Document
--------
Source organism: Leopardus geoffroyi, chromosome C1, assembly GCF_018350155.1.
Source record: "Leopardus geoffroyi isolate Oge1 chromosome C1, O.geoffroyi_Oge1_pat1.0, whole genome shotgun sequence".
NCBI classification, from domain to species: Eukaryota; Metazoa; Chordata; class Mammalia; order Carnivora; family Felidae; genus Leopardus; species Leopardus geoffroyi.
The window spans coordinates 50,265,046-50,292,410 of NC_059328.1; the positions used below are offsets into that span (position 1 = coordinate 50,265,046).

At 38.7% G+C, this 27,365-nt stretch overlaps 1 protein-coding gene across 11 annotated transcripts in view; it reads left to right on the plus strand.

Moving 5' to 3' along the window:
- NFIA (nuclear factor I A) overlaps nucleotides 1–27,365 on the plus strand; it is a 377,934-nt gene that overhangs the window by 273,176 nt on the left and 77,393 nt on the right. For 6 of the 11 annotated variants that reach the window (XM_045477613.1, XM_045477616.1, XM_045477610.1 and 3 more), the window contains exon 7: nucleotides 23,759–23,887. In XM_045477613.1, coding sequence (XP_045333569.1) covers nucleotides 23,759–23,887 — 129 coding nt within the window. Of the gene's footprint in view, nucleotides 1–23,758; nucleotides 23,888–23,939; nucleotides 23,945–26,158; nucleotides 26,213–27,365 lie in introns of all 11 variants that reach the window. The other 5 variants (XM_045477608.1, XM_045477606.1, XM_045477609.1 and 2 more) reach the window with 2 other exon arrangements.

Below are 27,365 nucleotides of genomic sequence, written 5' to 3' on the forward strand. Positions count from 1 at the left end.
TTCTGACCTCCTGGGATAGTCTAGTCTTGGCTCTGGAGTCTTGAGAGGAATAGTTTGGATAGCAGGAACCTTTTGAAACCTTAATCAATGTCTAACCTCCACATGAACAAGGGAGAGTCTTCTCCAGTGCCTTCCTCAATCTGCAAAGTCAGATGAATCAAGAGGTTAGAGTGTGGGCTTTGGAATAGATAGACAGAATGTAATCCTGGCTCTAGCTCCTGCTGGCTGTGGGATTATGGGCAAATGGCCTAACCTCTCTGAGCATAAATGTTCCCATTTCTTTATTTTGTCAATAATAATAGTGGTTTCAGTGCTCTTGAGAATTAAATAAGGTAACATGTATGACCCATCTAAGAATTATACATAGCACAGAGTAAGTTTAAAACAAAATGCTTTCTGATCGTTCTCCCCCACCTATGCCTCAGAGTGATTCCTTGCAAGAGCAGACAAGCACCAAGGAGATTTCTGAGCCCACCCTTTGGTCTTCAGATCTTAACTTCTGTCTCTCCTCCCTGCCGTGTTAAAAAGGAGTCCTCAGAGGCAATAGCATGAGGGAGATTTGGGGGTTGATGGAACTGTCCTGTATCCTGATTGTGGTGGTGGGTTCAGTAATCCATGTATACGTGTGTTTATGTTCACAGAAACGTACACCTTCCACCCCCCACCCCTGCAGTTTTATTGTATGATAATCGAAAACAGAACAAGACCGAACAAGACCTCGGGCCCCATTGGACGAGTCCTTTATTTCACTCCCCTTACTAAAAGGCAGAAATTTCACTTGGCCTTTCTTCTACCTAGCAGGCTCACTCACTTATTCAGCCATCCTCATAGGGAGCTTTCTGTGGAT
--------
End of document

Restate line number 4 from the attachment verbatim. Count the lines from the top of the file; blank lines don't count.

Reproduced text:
The window spans coordinates 50,265,046-50,292,410 of NC_059328.1; the positions used below are offsets into that span (position 1 = coordinate 50,265,046).